There’s an interesting design decision with cards like these, and I’m fascinated at the different approaches designers have taken to tell their story. How do you get across the plot point of a character being known as a dual wielder? FFG-era Destiny started it pretty simply with Rex’s Blaster Pistol. If he was wielding the pistol, then those copies were not unique. They did tie on a neat trick where having two of them let you double-trigger the ‘After’ ability, but overall it was pretty straightforward. You still had to draw the second one to really get it going, however.
Their second shot at it was with Vibro-Arbir Blades, the machetes wielded by Snoke’s personal guards. Those weren’t quite as restricted as Rex’s Blasters as any badass (read elite) character could tote them around. There was also no need to draw the second one. Instead, you just played them as a pair as long as you could afford it. I’m curious how these went in playtesting because they seemed like such a cool card until they hit the cold reality wall of four resources. Four resources in Destiny is massive. You’d better be readying a character or tossing out massive dice that I can resolve as any symbol if you want me to drop two full Rounds of resources all at once.
ARH took a stab at this in High Stakes with Ahsoka’s Sabers. These brought us back to the baseline of Rex’s Blasters where you can play a second unique as long as it’s on the dual weilder and tacking on an extra bonus. In this case it was making the dual wielder better at fighting with a weapon in each hand. You still had to draw the second one to really get the combo going, but at least you get some benefit when paired with any other weapon. Ahsoka’s sticks got a much warmer reception from the players than the VABs.
That brings us to Asajj’s Sabers. This has moved back in the direction of the Vibro-Arbirs, but it seems like the designers have really learned from the past mistakes of others. Rather than the full on commitment of four resources and two upgrade slots, these are only asking for 50% cost on the ‘second’ copy of the card. Compare this ‘3’-drop to other staples like Anakin’s Saber or Quilloned Lightsaber and I think these come out on top. There’s a much larger potential for game-changing effects with two dice, plus you can play it for two resources in a pinch. My read on this is that this price reduction will take these from unplayable to staples of Blue villain sticks decks for some time to come.
And the event?
Our final card today is this event here, Vile Machinations.
While it’s not 100% thematic since our Unlikely Heroes Ventress is pre-bounty hunter, it’s still on brand enough that I’m not docking full points in the flavor department. Asajj does eventually turn to bounties (should we have a Yellow Asajj someday?), and she spends a lot of time in the company of Yellow characters.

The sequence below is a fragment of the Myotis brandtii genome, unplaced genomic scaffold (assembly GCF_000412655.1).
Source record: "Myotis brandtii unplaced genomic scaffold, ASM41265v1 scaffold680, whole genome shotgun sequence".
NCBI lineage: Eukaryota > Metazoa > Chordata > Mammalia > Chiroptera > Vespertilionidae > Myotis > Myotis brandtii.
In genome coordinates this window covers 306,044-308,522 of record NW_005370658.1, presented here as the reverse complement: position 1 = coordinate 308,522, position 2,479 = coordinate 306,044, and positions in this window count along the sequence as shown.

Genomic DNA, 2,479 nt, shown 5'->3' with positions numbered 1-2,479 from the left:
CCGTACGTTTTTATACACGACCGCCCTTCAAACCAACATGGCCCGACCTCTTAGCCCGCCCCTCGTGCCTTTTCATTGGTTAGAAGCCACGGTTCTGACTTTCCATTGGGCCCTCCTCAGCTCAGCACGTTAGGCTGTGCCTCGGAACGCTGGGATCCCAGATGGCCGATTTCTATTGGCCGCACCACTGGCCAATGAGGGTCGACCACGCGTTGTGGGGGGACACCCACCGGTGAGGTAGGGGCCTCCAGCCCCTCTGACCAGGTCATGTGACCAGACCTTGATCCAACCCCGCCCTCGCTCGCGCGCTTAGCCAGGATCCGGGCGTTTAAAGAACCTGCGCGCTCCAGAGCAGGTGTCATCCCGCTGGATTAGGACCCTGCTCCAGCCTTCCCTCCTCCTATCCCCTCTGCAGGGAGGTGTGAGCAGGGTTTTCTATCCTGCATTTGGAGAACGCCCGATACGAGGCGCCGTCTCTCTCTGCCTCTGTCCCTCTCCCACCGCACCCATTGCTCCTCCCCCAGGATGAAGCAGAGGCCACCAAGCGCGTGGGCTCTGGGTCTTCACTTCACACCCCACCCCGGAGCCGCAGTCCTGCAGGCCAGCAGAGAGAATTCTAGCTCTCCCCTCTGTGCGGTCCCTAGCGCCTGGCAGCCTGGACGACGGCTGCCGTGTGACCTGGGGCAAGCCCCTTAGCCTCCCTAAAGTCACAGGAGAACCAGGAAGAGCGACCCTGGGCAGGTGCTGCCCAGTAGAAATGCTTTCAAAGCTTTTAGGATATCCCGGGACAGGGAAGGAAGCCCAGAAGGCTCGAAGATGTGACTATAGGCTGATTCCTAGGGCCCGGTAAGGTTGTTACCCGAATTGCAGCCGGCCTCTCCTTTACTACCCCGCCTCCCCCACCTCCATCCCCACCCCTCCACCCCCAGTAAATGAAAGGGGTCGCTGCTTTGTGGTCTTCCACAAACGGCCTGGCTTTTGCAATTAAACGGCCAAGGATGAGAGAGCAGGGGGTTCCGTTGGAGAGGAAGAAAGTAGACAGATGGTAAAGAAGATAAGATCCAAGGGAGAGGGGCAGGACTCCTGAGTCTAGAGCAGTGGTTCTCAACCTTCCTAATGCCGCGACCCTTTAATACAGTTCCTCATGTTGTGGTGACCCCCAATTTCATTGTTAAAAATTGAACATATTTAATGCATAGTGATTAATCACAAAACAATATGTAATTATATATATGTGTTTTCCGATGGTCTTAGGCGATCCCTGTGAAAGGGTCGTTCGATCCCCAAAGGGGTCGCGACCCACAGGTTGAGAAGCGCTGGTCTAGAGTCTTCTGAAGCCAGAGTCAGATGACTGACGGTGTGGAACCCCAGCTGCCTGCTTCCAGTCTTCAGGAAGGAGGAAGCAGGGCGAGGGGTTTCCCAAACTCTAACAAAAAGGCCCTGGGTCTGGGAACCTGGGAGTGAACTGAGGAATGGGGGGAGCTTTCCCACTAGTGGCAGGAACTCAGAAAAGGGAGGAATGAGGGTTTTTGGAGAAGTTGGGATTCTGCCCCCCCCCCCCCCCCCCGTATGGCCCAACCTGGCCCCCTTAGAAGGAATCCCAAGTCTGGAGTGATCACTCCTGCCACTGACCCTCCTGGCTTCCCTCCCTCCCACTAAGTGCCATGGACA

Borrowing from our Big/Little setup earlier, There are a few different pairings that would fully turn this card on for Asajj. IG-88, Cad Bane, and Bala-Tik are all right there to fill the role of Big and turn on this two dice hard/soft removal card. Outside of Asajj decks, I’m not aware of too many Blue/Yellow villain decks running around. I know there’s a Merrin/Ziro deck that would love to slot this in, and we do have a Second Sister/Cad Bane deck running around our local meta that is always looking for more solid removal options. It’s too bad that Convergence is rotating out or we might have a great candidate for the Asajj2/Bounty Hunter X deck that kept trying to poke its head up for a while.
Having not partaken in either design or playtesting in this round of cards, I’m very curious about the wording on this one. As it is, this card can only screw up two different dice. You have to remove the die not showing damage first. Only once that’s complete (or doesn’t happen), can you turn a die showing damage to a blank. The card would have been more versatile if the sentences had been swapped. In reverse order you could have turned a die showing damage to a blank and then removed that blank with the “remove a die not showing damage”. The card would have essentially read:
- Spot a Yellow character and a Blue character to remove a die showing damage. OR
- Fuck up two dice if they’re showing damage and not damage.
Was that just an oversight in templating the card, or was it a choice? Assuming it was a choice, what was the reasoning behind it? Was there too much power in having it both ways? Iunno, but I would love to hear that story some day.
And that’s it! Your Friday spoilers have been spoiled. Now I guess I’ve got to start mailing out these spotgloss cards…